“Don’t mind if I do,” Carter said, and flipped open the folder. He removed several sheets of paper and started reading. Then, frowning, he took out a pen and began marking it up and crossing out sections he disagreed with. Then he returned the documents to the folder and handed it back.

The General rolled his eyes, took out the marked-up pages and scanned them.

“This is preposterous,” he said. “We are not buying you your own Imperial Leviathan…nor a…a sun teleportation thing.”

“Why not?” Carter said. “You’ve got thousands of Leviathans, and they’re not doing anything. And I can think of some good uses for that sun teleportation gizmo.”

“That’s not the point—you’re a rebel!

Carter crossed his heart and said, “I’ll change my ways, I promise. Straight and narrow, all the way.”

For the first time, the General took on a faintly troubled expression. Without rebels like Carter, the golden flood of tax revenue from tens of thousands of worlds would dry up, reducing the empire to a liberated confederation of planets pursuing their own destinies—with no need for an emperor, nor hideously expensive battleships, nor Generals like Foxworthy to fly around in them.

The General shivered, despite himself.

“You certainly will not,” he said, turning it into a growl at the end. “You do your job and I’ll do mine. And none of this straight and narrow nonsense. I’ve worked too damn hard for my mansion-planets and I’m not giving them up.”

Carter laughed.

“Well then, you better learn to improve your spelling.”

“Huh? Spelling?”

“Yes,” he said, tapping the line that said how much the empire would pay the rebels for surrendering. “You spelled this bit wrong—right here.”

The General huffed a cursed under his breath and stared at the spot. He blinked in confusion.

“Seven trillion credits—yeah? So?”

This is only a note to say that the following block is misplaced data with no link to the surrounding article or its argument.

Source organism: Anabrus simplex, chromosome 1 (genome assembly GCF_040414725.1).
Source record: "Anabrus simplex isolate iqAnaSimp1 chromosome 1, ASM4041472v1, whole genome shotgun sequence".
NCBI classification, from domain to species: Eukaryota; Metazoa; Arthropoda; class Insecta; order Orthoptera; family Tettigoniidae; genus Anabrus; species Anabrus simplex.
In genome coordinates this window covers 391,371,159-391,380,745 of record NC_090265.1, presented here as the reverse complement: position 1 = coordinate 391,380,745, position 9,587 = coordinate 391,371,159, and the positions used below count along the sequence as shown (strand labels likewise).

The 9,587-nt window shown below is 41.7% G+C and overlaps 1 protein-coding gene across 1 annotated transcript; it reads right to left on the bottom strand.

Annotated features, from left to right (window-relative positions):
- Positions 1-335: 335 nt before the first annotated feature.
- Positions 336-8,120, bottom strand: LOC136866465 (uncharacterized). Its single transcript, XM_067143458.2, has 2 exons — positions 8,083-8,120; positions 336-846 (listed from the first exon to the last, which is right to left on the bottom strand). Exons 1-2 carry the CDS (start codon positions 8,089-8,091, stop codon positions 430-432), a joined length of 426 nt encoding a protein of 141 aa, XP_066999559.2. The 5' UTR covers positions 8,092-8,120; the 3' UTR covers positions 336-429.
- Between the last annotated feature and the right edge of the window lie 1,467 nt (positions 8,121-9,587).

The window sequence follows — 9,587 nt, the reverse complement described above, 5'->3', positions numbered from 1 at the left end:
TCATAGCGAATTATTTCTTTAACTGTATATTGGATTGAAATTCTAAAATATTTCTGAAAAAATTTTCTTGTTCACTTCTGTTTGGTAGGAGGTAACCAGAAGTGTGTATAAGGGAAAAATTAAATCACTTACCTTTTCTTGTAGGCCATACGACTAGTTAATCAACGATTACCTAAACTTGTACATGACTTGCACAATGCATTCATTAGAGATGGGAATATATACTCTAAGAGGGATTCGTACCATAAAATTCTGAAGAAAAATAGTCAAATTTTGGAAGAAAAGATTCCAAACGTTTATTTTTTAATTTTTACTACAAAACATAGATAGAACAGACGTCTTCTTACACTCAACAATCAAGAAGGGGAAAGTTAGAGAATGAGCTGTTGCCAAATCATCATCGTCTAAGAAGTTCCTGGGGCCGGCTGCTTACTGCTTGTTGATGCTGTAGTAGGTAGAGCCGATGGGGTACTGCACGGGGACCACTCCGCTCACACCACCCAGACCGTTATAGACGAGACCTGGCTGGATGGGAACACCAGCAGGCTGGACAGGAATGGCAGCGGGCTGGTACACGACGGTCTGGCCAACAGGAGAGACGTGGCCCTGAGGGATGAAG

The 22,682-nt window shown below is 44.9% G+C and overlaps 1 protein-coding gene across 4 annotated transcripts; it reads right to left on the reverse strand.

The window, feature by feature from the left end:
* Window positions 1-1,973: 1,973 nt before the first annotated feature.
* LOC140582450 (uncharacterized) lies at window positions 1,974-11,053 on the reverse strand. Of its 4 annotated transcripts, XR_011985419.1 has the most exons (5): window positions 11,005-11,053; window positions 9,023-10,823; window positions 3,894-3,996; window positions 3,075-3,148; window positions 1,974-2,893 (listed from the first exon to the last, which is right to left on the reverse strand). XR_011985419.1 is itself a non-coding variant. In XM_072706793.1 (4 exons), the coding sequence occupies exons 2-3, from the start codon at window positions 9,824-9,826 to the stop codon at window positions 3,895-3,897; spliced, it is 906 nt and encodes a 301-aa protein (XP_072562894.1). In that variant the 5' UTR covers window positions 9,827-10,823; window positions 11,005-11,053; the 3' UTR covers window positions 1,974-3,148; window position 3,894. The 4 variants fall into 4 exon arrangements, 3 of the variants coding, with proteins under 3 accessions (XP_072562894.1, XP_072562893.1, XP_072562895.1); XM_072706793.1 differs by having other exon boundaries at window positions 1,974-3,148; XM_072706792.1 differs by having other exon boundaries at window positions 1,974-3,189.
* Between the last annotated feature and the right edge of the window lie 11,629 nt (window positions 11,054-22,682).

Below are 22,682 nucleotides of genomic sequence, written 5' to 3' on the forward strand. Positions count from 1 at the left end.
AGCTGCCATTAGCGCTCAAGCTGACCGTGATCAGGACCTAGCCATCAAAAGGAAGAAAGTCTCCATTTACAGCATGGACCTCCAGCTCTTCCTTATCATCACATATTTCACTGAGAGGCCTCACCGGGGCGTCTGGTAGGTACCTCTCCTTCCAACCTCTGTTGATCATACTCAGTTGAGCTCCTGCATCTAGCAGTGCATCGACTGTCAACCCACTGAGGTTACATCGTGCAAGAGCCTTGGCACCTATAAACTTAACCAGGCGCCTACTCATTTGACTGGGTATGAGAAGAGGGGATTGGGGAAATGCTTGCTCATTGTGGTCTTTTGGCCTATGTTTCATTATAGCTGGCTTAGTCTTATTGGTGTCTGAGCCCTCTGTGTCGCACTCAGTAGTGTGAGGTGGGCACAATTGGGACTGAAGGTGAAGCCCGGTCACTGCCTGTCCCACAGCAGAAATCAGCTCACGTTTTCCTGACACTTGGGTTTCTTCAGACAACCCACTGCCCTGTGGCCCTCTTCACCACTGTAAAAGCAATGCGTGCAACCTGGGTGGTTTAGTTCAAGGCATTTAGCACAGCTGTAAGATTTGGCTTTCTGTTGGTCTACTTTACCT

“You spelled ten trillion wrong. You’re not the only one who wants a few more mansion-planets.”

And so the negotiation went. In the end, Carter got his sun teleportation thing and an off-the-books Imperial Leviathan. Several years later, he teleported a sun into a sun and made his very own black hole, accidentally killing himself in the process (which everyone thought was sort of interesting).

For his stunning success at the battle of “The Emperor’s A Big Fat Donkey”—a name that stuck even after officially changing it back to C3JU625-Andrew-Prescott—the General received a citation and an automatic pay bonus. A month later, he received yet another citation/bonus after defeating Carter at “The Emperor Has No Clues,” then another at “I Sure Hate That Stupid Emperor,” and yet another at “The Emperor’s a Dummy, The Emperor’s a Dummy”.

And so it went for a great many years, until a day came when the colonies were so weak and the empire so mighty it didn’t even need fake rebels anymore.



Filed under Funny, Just Cool

14 responses to “Short Story: The Emperor’s New War

  1. Told you it would be crazy if this didn’t win!
    (I am so smart. Or my ass is. One of us is smart.)

  2. Congratulations and kudos for a great piece of flash fiction! I don’t think most readers know how difficult writing a short story can be, and those guidelines added to the pressure. Well done!

  3. Well done, John… a well deserved gong in recognition for that twisted mind of yours!

  4. That was great! Exactly what I needed to start the day.

  5. This restores my faith in contests and judges, who have made so many unthinkably bad decisions over the years (like Al Gore winning the Pulitzer over Irene Sendler). There is a God! Or, there is a John Monk, and I’m not the only one who believes in him!

  6. Congrats! Made me laugh, obviously the best story won.

    • Thanks Kristine 🙂 Not sure if it’s the “best” or not though. It’s determined by points value. 1 point for having the word “sandwich”, another point for having the word “brother”, etc. I’m glad you liked it!

  7. Johanna Rae

    As usual John, your writing leaves me with a satisfied smile and a gleam of amusement in my eyes. Fantastic effort.